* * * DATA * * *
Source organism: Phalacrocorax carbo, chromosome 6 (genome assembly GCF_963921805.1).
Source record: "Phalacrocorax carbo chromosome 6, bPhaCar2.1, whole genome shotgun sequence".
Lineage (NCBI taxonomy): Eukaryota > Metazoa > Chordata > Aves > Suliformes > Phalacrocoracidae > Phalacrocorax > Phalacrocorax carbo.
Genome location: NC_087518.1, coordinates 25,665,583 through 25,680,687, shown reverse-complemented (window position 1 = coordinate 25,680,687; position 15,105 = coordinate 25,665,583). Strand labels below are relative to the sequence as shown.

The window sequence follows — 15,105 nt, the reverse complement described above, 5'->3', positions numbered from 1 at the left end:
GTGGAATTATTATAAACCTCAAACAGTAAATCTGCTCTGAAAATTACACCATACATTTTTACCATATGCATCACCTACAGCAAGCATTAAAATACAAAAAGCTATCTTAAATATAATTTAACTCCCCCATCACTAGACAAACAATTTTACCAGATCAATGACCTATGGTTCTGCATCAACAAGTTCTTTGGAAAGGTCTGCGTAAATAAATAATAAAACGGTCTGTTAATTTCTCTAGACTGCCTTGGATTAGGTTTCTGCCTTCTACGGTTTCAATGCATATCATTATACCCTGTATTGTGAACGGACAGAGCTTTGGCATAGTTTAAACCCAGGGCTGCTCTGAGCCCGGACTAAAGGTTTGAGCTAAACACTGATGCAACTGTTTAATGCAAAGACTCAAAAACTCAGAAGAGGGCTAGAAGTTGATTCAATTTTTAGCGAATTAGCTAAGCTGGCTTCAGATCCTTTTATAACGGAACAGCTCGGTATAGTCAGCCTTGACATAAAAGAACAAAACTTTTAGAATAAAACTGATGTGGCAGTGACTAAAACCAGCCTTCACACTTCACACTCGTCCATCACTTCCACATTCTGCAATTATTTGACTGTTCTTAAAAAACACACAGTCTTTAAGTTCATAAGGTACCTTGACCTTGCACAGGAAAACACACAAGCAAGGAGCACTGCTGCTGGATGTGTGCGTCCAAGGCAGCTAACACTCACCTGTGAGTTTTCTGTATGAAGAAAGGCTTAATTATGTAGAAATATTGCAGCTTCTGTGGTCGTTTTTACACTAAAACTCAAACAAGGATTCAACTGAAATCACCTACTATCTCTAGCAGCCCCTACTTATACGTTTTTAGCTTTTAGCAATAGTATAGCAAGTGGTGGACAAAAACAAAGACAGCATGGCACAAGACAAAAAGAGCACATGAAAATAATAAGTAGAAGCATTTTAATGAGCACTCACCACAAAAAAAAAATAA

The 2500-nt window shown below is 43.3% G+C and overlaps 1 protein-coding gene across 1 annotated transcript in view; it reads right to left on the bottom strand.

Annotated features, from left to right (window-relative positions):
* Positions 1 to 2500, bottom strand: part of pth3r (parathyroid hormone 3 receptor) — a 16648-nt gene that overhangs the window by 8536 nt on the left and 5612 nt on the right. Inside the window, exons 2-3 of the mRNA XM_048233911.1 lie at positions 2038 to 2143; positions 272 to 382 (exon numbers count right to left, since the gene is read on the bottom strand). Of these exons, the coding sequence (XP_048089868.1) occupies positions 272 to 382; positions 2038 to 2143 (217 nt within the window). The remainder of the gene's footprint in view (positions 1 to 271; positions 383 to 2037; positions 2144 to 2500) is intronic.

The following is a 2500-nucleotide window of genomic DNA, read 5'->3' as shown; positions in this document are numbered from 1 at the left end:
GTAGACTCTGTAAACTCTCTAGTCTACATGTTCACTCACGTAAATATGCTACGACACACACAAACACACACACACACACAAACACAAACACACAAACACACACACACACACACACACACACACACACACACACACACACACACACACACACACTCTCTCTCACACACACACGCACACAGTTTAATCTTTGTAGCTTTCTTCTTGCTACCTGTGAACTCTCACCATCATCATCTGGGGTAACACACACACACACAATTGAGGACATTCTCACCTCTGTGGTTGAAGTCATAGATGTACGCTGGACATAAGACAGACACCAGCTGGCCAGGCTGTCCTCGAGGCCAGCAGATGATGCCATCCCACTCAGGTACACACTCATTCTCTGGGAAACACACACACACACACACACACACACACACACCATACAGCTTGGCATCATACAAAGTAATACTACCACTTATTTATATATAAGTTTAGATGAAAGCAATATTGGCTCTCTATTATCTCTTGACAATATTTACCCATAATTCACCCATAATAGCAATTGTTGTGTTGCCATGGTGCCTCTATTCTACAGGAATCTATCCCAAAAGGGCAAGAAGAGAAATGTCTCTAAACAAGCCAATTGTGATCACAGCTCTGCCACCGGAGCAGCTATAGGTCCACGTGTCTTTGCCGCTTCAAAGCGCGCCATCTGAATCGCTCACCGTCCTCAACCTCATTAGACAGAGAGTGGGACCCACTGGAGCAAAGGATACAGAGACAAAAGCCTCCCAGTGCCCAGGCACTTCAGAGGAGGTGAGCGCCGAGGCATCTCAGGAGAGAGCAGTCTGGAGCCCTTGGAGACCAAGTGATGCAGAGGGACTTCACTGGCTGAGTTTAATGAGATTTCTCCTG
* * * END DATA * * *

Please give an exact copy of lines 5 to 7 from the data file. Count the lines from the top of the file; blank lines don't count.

The window sequence follows — 15,105 nt, the reverse complement described above, 5'->3', positions numbered from 1 at the left end:
GTGGAATTATTATAAACCTCAAACAGTAAATCTGCTCTGAAAATTACACCATACATTTTTACCATATGCATCACCTACAGCAAGCATTAAAATACAAAAAGCTATCTTAAATATAATTTAACTCCCCCATCACTAGACAAACAATTTTACCAGATCAATGACCTATGGTTCTGCATCAACAAGTTCTTTGGAAAGGTCTGCGTAAATAAATAATAAAACGGTCTGTTAATTTCTCTAGACTGCCTTGGATTAGGTTTCTGCCTTCTACGGTTTCAATGCATATCATTATACCCTGTATTGTGAACGGACAGAGCTTTGGCATAGTTTAAACCCAGGGCTGCTCTGAGCCCGGACTAAAGGTTTGAGCTAAACACTGATGCAACTGTTTAATGCAAAGACTCAAAAACTCAGAAGAGGGCTAGAAGTTGATTCAATTTTTAGCGAATTAGCTAAGCTGGCTTCAGATCCTTTTATAACGGAACAGCTCGGTATAGTCAGCCTTGACATAAAAGAACAAAACTTTTAGAATAAAACTGATGTGGCAGTGACTAAAACCAGCCTTCACACTTCACACTCGTCCATCACTTCCACATTCTGCAATTATTTGACTGTTCTTAAAAAACACACAGTCTTTAAGTTCATAAGGTACCTTGACCTTGCACAGGAAAACACACAAGCAAGGAGCACTGCTGCTGGATGTGTGCGTCCAAGGCAGCTAACACTCACCTGTGAGTTTTCTGTATGAAGAAAGGCTTAATTATGTAGAAATATTGCAGCTTCTGTGGTCGTTTTTACACTAAAACTCAAACAAGGATTCAACTGAAATCACCTACTATCTCTAGCAGCCCCTACTTATACGTTTTTAGCTTTTAGCAATAGTATAGCAAGTGGTGGACAAAAACAAAGACAGCATGGCACAAGACAAAAAGAGCACATGAAAATAATAAGTAGAAGCATTTTAATGAGCACTCACCACAAAAAAAAAATAA

The 2500-nt window shown below is 43.3% G+C and overlaps 1 protein-coding gene across 1 annotated transcript in view; it reads right to left on the bottom strand.